Mimi Lau, chief operating officer, Mr Pickford’s Pharmacy Group, Leicester, speaks to Carolyn Scott about running a flu vaccination service.
Service type: Flu.
Name of pharmacy: Mr Pickford’s Pharmacy Group, Leicester.
Name of pharmacist: Mimi Lau.
Why did you start offering the service?
We’ve been running the flu service for four years, and across six sites we did 2,500 flu vaccinations last year, which was pretty good going. But I thought we could do a lot more this time, and so we went for a much higher quantity – we ordered 11,500 flu vaccines. Admittedly, this was in anticipation of some acquisitions that didn’t happen due to Covid, but I don’t think we will have any trouble using these.
Interest in flu vaccines has been increasing year on year, and is really high this year. There’s only going to be more awareness in flu in my view. Getting the service right also makes us ready for a role in other vaccination services, including Covid vaccination when the time comes.
How much did it cost to set up the service?
We’ve had to rethink a bit about how to deliver the service because of Covid: to make sure that customers feel safe. We are lucky in that our consultation rooms are fairly big, and we’ve only had two pharmacies where we’ve had to use some of the retail space to extend the consultation room. There were extra costs for 2020 of course: putting up screens, wipeable chairs for customers, clearer signage, giving our staff the whole PPE – masks, visors, aprons, gloves – and the cleaning equipment to wipe down between patients. We’ve done a lot of marketing as well: flyers that we put in prescription bags; posters in store and information on the website. I would say all of this was an extra £500 per site. We’ve also invested in an online booking tool, which we didn’t have last year. Each pharmacy has a flu champion in the team.
What, if any, training did you or other team members have to undergo?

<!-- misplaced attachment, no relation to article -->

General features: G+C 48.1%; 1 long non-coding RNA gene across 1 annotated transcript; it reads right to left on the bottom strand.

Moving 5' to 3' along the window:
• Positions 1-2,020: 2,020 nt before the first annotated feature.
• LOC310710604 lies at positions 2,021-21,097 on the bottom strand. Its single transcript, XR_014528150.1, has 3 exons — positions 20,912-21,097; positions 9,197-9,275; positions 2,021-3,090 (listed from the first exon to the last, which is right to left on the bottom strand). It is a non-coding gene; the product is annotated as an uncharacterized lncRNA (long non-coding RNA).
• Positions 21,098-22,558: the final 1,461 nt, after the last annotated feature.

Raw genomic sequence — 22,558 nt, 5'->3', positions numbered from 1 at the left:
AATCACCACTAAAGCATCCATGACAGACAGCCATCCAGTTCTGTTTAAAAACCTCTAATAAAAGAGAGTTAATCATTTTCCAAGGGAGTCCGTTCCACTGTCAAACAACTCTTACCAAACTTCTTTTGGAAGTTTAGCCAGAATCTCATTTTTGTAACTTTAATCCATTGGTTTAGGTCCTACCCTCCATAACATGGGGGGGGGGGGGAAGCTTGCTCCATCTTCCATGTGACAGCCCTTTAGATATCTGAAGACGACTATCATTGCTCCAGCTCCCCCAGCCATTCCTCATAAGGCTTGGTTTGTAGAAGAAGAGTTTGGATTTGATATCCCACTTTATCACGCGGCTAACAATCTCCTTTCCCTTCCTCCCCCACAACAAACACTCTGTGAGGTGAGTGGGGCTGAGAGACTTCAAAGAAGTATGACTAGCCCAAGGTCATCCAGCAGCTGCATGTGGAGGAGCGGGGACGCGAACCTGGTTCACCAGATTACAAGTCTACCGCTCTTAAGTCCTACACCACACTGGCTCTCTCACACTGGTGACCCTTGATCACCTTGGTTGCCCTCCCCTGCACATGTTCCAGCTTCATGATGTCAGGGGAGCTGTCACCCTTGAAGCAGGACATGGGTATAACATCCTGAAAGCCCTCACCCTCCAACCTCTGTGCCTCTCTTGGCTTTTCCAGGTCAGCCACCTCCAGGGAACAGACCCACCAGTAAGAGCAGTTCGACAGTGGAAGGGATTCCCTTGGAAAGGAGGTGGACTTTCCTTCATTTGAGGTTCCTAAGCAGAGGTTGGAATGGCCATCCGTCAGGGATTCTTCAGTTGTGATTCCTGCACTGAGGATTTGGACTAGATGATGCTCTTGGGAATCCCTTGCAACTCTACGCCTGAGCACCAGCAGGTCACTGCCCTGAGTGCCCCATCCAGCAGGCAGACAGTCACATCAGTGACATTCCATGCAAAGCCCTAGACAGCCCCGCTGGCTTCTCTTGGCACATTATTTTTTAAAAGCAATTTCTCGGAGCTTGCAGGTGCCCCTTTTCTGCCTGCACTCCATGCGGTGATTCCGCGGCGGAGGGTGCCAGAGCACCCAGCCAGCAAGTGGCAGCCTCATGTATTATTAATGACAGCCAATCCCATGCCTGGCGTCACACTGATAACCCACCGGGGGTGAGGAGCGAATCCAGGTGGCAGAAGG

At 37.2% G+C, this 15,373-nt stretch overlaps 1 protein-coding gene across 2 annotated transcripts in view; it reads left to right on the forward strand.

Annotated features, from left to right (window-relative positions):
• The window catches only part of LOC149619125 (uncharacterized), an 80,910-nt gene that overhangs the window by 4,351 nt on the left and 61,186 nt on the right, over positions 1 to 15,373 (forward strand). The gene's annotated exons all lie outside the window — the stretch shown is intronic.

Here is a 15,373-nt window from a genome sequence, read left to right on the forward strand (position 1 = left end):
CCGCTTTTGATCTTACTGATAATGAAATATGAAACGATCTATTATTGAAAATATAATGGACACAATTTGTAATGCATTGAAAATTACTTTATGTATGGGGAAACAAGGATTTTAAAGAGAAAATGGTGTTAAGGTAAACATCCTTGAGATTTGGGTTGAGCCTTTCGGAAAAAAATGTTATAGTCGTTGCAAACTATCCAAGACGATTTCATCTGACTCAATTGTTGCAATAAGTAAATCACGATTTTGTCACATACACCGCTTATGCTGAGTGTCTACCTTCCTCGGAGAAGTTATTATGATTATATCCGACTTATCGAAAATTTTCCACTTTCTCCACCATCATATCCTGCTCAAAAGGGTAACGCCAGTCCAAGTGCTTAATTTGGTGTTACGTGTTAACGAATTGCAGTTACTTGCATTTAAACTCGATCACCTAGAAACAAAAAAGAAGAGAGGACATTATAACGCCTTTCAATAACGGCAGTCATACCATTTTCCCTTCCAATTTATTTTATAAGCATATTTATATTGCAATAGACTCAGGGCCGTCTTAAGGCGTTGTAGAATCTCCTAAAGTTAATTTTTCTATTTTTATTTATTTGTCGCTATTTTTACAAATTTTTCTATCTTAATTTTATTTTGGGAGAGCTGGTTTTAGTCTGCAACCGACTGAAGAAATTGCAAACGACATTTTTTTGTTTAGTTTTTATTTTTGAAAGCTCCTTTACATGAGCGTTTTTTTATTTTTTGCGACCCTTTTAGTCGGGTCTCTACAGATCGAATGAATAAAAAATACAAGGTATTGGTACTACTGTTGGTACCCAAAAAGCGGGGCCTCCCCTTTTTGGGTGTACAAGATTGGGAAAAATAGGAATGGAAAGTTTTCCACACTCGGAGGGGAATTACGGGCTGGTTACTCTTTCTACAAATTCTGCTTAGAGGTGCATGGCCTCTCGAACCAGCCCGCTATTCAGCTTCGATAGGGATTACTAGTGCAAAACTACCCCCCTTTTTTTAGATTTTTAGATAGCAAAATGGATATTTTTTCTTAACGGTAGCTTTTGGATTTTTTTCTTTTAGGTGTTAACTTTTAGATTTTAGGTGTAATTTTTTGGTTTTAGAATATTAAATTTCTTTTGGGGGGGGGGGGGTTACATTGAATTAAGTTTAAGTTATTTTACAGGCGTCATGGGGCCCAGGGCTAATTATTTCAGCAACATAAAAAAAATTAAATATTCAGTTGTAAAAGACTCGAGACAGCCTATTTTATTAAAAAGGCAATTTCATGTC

Because of Covid, most pharmacists only needed refresher training, which they did online. I only sent two pharmacists to face to face training – all socially distanced – one was a locum and the other a new pharmacist. The pharmacy team, particularly the flu champion, did some online training to give a reminder of what is flu, the symptoms, how vaccines work and how do you deliver the service. The only cost there was the face to face training.
In a nutshell, what does the service involve?
This year, we wanted to minimise the time that the patient was in the pharmacy, and our new online booking system was built by our IT person. Patients are directed there to see what appointments are available, and to prepopulate all the information about themselves when they book. Then before they come in, they do the pre-Covid questionnaire. We wanted to make sure all the information and advice was there, and that it was a slick operation.
We make available 50 bookings in an hour, and the flu champions help keep the flow of patients. We wanted block bookings, with all the paperwork done in advance, so the pharmacist is vaccinating continuously rather than stopping and starting. This minimises the contact time.
Patients come in with masks or we supply them with a mask if they forget, and we give them a little bottle of hand sanitiser to use and keep. Afterwards, we ask them to sit on a chair at the other end of the pharmacy for a few minutes to make sure they are alright before they leave.